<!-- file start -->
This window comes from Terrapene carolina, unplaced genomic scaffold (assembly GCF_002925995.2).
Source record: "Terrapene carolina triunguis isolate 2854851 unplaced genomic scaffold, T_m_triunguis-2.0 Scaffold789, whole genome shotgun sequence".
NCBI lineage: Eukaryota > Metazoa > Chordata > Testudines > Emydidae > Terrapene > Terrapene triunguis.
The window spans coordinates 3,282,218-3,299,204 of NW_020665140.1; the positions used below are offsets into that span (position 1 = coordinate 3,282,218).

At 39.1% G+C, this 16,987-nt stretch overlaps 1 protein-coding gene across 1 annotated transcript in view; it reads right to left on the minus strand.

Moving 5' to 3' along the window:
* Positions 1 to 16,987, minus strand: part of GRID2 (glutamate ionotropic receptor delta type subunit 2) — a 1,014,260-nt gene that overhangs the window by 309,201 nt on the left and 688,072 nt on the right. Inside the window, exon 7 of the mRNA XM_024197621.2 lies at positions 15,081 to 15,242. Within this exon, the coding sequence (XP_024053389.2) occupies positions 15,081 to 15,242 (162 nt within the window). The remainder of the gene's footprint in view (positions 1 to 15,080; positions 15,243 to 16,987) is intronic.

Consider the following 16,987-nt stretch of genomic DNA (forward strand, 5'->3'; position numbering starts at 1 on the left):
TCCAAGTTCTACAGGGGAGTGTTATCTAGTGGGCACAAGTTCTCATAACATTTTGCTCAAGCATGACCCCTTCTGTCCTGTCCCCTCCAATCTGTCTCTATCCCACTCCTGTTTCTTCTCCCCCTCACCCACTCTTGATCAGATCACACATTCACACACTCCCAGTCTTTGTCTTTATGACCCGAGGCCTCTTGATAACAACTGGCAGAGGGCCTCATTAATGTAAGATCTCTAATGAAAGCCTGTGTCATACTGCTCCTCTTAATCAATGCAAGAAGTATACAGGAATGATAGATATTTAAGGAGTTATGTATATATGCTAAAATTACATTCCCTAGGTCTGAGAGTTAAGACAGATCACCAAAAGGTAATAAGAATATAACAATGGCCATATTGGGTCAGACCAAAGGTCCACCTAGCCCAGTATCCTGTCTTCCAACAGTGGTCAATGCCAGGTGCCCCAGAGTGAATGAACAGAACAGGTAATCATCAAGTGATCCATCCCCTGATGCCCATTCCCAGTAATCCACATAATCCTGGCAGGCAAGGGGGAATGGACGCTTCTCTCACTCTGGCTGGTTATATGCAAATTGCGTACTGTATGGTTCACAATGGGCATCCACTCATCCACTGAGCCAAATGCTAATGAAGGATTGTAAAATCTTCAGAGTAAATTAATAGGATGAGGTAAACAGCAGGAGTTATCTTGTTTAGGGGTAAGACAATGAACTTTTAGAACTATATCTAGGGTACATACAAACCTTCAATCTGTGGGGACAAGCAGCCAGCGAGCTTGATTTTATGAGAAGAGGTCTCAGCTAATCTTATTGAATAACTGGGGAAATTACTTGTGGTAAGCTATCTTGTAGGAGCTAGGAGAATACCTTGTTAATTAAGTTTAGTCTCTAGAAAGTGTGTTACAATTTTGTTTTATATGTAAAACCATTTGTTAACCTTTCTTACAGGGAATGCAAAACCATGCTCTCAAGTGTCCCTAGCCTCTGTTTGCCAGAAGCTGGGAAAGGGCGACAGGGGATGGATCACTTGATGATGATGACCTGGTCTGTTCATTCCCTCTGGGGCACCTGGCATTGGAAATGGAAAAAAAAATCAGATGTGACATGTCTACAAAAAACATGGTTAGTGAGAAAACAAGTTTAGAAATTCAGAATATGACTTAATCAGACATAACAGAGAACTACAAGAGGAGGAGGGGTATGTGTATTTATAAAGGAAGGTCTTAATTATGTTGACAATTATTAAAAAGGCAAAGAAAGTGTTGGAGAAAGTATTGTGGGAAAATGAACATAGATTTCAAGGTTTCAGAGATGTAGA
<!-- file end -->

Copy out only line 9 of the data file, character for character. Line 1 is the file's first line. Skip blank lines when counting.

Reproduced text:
TCCAAGTTCTACAGGGGAGTGTTATCTAGTGGGCACAAGTTCTCATAACATTTTGCTCAAGCATGACCCCTTCTGTCCTGTCCCCTCCAATCTGTCTCTATCCCACTCCTGTTTCTTCTCCCCCTCACCCACTCTTGATCAGATCACACATTCACACACTCCCAGTCTTTGTCTTTATGACCCGAGGCCTCTTGATAACAACTGGCAGAGGGCCTCATTAATGTAAGATCTCTAATGAAAGCCTGTGTCATACTGCTCCTCTTAATCAATGCAAGAAGTATACAGGAATGATAGATATTTAAGGAGTTATGTATATATGCTAAAATTACATTCCCTAGGTCTGAGAGTTAAGACAGATCACCAAAAGGTAATAAGAATATAACAATGGCCATATTGGGTCAGACCAAAGGTCCACCTAGCCCAGTATCCTGTCTTCCAACAGTGGTCAATGCCAGGTGCCCCAGAGTGAATGAACAGAACAGGTAATCATCAAGTGATCCATCCCCTGATGCCCATTCCCAGTAATCCACATAATCCTGGCAGGCAAGGGGGAATGGACGCTTCTCTCACTCTGGCTGGTTATATGCAAATTGCGTACTGTATGGTTCACAATGGGCATCCACTCATCCACTGAGCCAAATGCTAATGAAGGATTGTAAAATCTTCAGAGTAAATTAATAGGATGAGGTAAACAGCAGGAGTTATCTTGTTTAGGGGTAAGACAATGAACTTTTAGAACTATATCTAGGGTACATACAAACCTTCAATCTGTGGGGACAAGCAGCCAGCGAGCTTGATTTTATGAGAAGAGGTCTCAGCTAATCTTATTGAATAACTGGGGAAATTACTTGTGGTAAGCTATCTTGTAGGAGCTAGGAGAATACCTTGTTAATTAAGTTTAGTCTCTAGAAAGTGTGTTACAATTTTGTTTTATATGTAAAACCATTTGTTAACCTTTCTTACAGGGAATGCAAAACCATGCTCTCAAGTGTCCCTAGCCTCTGTTTGCCAGAAGCTGGGAAAGGGCGACAGGGGATGGATCACTTGATGATGATGACCTGGTCTGTTCATTCCCTCTGGGGCACCTGGCATTGGAAATGGAAAAAAAAATCAGATGTGACATGTCTACAAAAAACATGGTTAGTGAGAAAACAAGTTTAGAAATTCAGAATATGACTTAATCAGACATAACAGAGAACTACAAGAGGAGGAGGGGTATGTGTATTTATAAAGGAAGGTCTTAATTATGTTGACAATTATTAAAAAGGCAAAGAAAGTGTTGGAGAAAGTATTGTGGGAAAATGAACATAGATTTCAAGGTTTCAGAGATGTAGA